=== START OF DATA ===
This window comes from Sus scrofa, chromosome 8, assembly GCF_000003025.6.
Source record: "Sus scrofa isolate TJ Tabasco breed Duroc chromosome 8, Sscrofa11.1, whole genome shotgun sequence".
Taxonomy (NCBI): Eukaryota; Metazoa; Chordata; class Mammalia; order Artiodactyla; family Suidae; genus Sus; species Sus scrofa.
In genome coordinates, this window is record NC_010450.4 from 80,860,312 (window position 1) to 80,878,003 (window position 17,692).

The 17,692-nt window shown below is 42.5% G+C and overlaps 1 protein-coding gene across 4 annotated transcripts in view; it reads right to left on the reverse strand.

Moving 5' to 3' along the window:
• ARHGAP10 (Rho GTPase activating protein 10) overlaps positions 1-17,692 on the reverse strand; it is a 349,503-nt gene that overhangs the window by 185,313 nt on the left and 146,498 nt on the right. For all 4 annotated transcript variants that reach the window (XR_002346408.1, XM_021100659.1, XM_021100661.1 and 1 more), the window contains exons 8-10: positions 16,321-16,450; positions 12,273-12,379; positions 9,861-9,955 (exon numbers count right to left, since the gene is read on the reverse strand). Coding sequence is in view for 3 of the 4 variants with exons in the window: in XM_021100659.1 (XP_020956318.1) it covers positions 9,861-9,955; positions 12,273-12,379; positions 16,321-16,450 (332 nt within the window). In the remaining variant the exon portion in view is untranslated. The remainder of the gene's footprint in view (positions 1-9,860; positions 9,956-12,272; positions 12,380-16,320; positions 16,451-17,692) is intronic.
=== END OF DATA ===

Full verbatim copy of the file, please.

This window comes from Sus scrofa, chromosome 8, assembly GCF_000003025.6.
Source record: "Sus scrofa isolate TJ Tabasco breed Duroc chromosome 8, Sscrofa11.1, whole genome shotgun sequence".
Taxonomy (NCBI): Eukaryota; Metazoa; Chordata; class Mammalia; order Artiodactyla; family Suidae; genus Sus; species Sus scrofa.
In genome coordinates, this window is record NC_010450.4 from 80,860,312 (window position 1) to 80,878,003 (window position 17,692).

The 17,692-nt window shown below is 42.5% G+C and overlaps 1 protein-coding gene across 4 annotated transcripts in view; it reads right to left on the reverse strand.

Moving 5' to 3' along the window:
• ARHGAP10 (Rho GTPase activating protein 10) overlaps positions 1-17,692 on the reverse strand; it is a 349,503-nt gene that overhangs the window by 185,313 nt on the left and 146,498 nt on the right. For all 4 annotated transcript variants that reach the window (XR_002346408.1, XM_021100659.1, XM_021100661.1 and 1 more), the window contains exons 8-10: positions 16,321-16,450; positions 12,273-12,379; positions 9,861-9,955 (exon numbers count right to left, since the gene is read on the reverse strand). Coding sequence is in view for 3 of the 4 variants with exons in the window: in XM_021100659.1 (XP_020956318.1) it covers positions 9,861-9,955; positions 12,273-12,379; positions 16,321-16,450 (332 nt within the window). In the remaining variant the exon portion in view is untranslated. The remainder of the gene's footprint in view (positions 1-9,860; positions 9,956-12,272; positions 12,380-16,320; positions 16,451-17,692) is intronic.